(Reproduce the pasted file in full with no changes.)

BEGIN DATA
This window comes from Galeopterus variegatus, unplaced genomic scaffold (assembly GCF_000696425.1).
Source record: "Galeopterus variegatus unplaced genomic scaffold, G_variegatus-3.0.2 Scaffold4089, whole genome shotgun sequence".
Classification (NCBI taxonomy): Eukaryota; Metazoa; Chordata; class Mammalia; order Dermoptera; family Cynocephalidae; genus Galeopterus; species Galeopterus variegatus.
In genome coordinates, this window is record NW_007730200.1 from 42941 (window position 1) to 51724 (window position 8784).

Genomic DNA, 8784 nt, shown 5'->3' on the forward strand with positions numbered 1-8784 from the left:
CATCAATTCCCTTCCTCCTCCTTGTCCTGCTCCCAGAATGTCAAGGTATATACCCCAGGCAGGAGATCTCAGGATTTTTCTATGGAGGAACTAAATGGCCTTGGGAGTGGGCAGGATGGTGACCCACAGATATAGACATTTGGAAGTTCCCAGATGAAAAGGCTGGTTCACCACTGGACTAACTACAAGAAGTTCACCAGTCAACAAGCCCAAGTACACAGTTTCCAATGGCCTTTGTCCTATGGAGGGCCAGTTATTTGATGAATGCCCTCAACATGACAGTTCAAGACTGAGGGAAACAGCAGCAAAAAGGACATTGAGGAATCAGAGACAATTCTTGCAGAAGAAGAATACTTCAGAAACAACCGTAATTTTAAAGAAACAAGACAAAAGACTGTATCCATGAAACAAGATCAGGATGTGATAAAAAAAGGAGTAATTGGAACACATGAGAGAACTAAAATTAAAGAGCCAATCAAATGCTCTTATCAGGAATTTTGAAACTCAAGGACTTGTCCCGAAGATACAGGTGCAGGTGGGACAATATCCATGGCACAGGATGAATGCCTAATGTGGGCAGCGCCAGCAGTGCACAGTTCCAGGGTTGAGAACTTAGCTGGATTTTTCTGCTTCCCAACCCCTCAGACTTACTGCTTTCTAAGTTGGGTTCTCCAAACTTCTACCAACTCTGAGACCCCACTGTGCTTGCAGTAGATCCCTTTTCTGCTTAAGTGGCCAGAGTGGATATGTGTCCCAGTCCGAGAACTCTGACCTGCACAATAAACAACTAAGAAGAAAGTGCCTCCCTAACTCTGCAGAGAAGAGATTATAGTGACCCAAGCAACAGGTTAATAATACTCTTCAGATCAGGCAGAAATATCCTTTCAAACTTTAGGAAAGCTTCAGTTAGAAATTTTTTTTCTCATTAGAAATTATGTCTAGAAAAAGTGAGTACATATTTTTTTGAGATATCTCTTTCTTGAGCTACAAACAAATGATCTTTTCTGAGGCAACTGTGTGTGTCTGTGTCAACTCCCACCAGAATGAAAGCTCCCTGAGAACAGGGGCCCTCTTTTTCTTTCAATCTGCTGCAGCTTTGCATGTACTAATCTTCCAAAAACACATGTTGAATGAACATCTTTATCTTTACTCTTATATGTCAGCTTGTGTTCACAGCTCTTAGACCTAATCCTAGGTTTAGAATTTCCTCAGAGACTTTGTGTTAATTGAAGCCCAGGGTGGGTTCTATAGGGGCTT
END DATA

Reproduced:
This window comes from Galeopterus variegatus, unplaced genomic scaffold (assembly GCF_000696425.1).
Source record: "Galeopterus variegatus unplaced genomic scaffold, G_variegatus-3.0.2 Scaffold4089, whole genome shotgun sequence".
Classification (NCBI taxonomy): Eukaryota; Metazoa; Chordata; class Mammalia; order Dermoptera; family Cynocephalidae; genus Galeopterus; species Galeopterus variegatus.
In genome coordinates, this window is record NW_007730200.1 from 42941 (window position 1) to 51724 (window position 8784).

Genomic DNA, 8784 nt, shown 5'->3' on the forward strand with positions numbered 1-8784 from the left:
CATCAATTCCCTTCCTCCTCCTTGTCCTGCTCCCAGAATGTCAAGGTATATACCCCAGGCAGGAGATCTCAGGATTTTTCTATGGAGGAACTAAATGGCCTTGGGAGTGGGCAGGATGGTGACCCACAGATATAGACATTTGGAAGTTCCCAGATGAAAAGGCTGGTTCACCACTGGACTAACTACAAGAAGTTCACCAGTCAACAAGCCCAAGTACACAGTTTCCAATGGCCTTTGTCCTATGGAGGGCCAGTTATTTGATGAATGCCCTCAACATGACAGTTCAAGACTGAGGGAAACAGCAGCAAAAAGGACATTGAGGAATCAGAGACAATTCTTGCAGAAGAAGAATACTTCAGAAACAACCGTAATTTTAAAGAAACAAGACAAAAGACTGTATCCATGAAACAAGATCAGGATGTGATAAAAAAAGGAGTAATTGGAACACATGAGAGAACTAAAATTAAAGAGCCAATCAAATGCTCTTATCAGGAATTTTGAAACTCAAGGACTTGTCCCGAAGATACAGGTGCAGGTGGGACAATATCCATGGCACAGGATGAATGCCTAATGTGGGCAGCGCCAGCAGTGCACAGTTCCAGGGTTGAGAACTTAGCTGGATTTTTCTGCTTCCCAACCCCTCAGACTTACTGCTTTCTAAGTTGGGTTCTCCAAACTTCTACCAACTCTGAGACCCCACTGTGCTTGCAGTAGATCCCTTTTCTGCTTAAGTGGCCAGAGTGGATATGTGTCCCAGTCCGAGAACTCTGACCTGCACAATAAACAACTAAGAAGAAAGTGCCTCCCTAACTCTGCAGAGAAGAGATTATAGTGACCCAAGCAACAGGTTAATAATACTCTTCAGATCAGGCAGAAATATCCTTTCAAACTTTAGGAAAGCTTCAGTTAGAAATTTTTTTTCTCATTAGAAATTATGTCTAGAAAAAGTGAGTACATATTTTTTTGAGATATCTCTTTCTTGAGCTACAAACAAATGATCTTTTCTGAGGCAACTGTGTGTGTCTGTGTCAACTCCCACCAGAATGAAAGCTCCCTGAGAACAGGGGCCCTCTTTTTCTTTCAATCTGCTGCAGCTTTGCATGTACTAATCTTCCAAAAACACATGTTGAATGAACATCTTTATCTTTACTCTTATATGTCAGCTTGTGTTCACAGCTCTTAGACCTAATCCTAGGTTTAGAATTTCCTCAGAGACTTTGTGTTAATTGAAGCCCAGGGTGGGTTCTATAGGGGCTT